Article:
Then on July 19, 2017, KAC wrote: “I am considering publishing a letter to my clients with a list of ways they help us all mitigate the problem including asking them to spread the word not to leave castoffs with the homeless as a gesture of kindness.”

There were no emails from the homeless people to tell their sides of the confrontations. How did they feel being homeless among showy privilege?

Then on Aug. 18, 2017, KAC wrote to the City, “When can we get these homeless moved? Please.”

This was an unfair vilification of the homeless. People in the encampments want a clean, safe environment. They are terrorized by the violence – and have only tents for shelter. They cannot control the trash outsiders dump near them. They complain about rats. Unlike her customers, the homeless do not have the privilege of leaving. If they had the money, they would move to a home.

KAC’s depiction of the homeless differs from the experiences with the Auset Movement. At least every month, the Auset Movement feed people in several encampments. They ask encampment residents what they need. The residents always ask for cleaning supplies, such as brooms and garbage bags. They especially ask for lots and lots of bleach.

Many times, gentrifiers prefaced their attacks with proclamations of sympathy. For example, in a Nov. 27, 2017, email to Rebecca Chekouras of the upscale Phoenix Lofts, the City acknowledged that she and many others opposed the Outdoor Navigation Center – which the City of Oakland meant to help the homeless. Chekouras responded the next day with an email to the City that included:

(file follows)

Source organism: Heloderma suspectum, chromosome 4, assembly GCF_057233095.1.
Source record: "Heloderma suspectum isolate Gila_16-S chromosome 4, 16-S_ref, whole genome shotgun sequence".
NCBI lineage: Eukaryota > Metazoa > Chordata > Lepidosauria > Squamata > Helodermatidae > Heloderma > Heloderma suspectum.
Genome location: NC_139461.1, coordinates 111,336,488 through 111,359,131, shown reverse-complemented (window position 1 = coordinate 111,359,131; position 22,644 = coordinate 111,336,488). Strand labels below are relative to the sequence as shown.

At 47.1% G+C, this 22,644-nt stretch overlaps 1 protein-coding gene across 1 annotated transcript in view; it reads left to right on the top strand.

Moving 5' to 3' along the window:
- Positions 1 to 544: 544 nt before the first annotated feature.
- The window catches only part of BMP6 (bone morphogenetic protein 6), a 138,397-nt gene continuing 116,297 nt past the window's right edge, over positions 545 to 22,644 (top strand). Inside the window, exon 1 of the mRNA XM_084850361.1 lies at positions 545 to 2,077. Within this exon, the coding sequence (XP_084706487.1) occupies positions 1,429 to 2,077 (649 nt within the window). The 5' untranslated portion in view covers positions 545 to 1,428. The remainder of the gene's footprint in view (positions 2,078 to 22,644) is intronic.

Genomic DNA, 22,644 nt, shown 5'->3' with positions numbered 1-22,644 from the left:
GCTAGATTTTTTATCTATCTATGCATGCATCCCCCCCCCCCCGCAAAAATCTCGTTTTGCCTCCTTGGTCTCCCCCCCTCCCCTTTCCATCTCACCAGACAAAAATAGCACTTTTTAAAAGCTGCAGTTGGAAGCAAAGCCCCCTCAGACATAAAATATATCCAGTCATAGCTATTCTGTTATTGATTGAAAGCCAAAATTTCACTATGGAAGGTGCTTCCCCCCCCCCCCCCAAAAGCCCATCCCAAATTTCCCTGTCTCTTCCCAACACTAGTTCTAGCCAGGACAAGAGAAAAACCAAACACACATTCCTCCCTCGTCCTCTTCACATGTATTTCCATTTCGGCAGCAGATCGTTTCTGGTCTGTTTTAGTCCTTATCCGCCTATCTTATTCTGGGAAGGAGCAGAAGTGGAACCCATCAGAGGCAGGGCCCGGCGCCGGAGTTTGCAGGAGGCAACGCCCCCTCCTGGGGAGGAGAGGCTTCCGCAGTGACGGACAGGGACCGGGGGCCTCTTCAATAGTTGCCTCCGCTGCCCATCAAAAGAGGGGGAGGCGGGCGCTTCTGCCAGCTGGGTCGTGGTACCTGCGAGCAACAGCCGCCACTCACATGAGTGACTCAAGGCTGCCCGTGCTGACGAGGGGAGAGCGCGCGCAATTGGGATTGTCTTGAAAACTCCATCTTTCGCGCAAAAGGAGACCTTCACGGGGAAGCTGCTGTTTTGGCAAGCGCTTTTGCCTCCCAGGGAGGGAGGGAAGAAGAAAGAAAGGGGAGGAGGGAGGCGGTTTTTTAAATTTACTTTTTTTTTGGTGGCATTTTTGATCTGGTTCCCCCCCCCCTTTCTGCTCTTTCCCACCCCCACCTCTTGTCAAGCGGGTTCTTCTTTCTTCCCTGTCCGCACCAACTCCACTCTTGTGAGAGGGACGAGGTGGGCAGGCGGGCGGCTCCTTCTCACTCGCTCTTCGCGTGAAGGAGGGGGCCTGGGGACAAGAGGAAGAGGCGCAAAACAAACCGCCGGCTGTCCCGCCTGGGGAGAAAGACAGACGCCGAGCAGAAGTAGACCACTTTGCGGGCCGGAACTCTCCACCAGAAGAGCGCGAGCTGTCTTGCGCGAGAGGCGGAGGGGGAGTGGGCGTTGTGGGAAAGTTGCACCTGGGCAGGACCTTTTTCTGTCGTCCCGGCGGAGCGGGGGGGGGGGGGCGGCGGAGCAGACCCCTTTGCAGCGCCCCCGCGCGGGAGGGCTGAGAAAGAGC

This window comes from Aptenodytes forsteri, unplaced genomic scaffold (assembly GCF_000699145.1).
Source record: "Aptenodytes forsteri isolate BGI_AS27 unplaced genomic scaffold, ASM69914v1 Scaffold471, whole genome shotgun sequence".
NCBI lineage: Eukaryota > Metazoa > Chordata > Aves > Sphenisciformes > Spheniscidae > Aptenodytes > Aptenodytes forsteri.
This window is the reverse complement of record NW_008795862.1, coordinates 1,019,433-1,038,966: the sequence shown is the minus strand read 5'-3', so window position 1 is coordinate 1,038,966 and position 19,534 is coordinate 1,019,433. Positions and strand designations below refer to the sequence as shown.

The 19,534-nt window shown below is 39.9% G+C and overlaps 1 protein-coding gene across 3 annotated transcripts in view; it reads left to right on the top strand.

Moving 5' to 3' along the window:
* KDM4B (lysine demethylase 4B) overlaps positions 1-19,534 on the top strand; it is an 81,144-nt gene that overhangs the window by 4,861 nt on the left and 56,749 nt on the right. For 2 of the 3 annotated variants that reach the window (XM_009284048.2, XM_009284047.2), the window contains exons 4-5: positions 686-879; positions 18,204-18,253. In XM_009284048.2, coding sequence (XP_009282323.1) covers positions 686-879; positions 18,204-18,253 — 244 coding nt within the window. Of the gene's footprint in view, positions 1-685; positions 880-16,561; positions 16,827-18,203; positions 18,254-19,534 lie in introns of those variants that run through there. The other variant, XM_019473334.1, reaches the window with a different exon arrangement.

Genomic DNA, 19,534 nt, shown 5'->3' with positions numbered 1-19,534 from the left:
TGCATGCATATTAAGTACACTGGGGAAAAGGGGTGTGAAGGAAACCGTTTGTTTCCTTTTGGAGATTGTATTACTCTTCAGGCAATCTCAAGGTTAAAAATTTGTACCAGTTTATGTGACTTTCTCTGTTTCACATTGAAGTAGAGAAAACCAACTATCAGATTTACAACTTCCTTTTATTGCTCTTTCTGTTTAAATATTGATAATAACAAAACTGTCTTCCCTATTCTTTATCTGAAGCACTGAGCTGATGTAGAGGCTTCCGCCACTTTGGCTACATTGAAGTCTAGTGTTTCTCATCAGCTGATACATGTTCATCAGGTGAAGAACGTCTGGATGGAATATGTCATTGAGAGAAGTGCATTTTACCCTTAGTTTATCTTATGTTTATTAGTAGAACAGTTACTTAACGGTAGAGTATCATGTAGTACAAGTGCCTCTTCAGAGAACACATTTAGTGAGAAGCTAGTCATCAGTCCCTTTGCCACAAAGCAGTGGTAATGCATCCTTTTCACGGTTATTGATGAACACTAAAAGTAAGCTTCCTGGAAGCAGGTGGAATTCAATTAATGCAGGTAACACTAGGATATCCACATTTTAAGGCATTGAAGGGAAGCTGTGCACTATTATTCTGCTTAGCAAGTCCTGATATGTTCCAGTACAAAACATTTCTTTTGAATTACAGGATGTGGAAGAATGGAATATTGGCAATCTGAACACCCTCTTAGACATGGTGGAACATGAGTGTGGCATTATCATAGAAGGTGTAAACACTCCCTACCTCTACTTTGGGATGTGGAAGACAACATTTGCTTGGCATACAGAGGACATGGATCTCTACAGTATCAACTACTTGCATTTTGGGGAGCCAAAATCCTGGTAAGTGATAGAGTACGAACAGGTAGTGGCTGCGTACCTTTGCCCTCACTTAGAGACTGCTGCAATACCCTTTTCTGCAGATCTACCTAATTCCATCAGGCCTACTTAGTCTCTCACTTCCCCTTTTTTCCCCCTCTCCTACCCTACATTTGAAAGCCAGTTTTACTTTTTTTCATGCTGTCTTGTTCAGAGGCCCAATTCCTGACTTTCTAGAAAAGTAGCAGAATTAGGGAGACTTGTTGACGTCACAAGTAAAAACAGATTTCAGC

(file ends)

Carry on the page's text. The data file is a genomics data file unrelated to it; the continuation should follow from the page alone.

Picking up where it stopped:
“I worked for several years with the Homeless Advocacy Project of the Bar Association of San Francisco. While I don’t claim any special expertise, I may understand some things better than the average citizen. I have some appreciation for how the stress of homelessness impacts an individual psyche. Owning tangible goods – a dresser, a couch – means something. Piling these abandoned items around a disheveled tent can sometimes provide a barrier against a hostile environment and enhance a feeling of safety. It’s understandable. But that doesn’t mean we need to accept it [emphasis added].”

Later, she demanded that the City ban the tents that provided the homeless with a small sense of security and protection.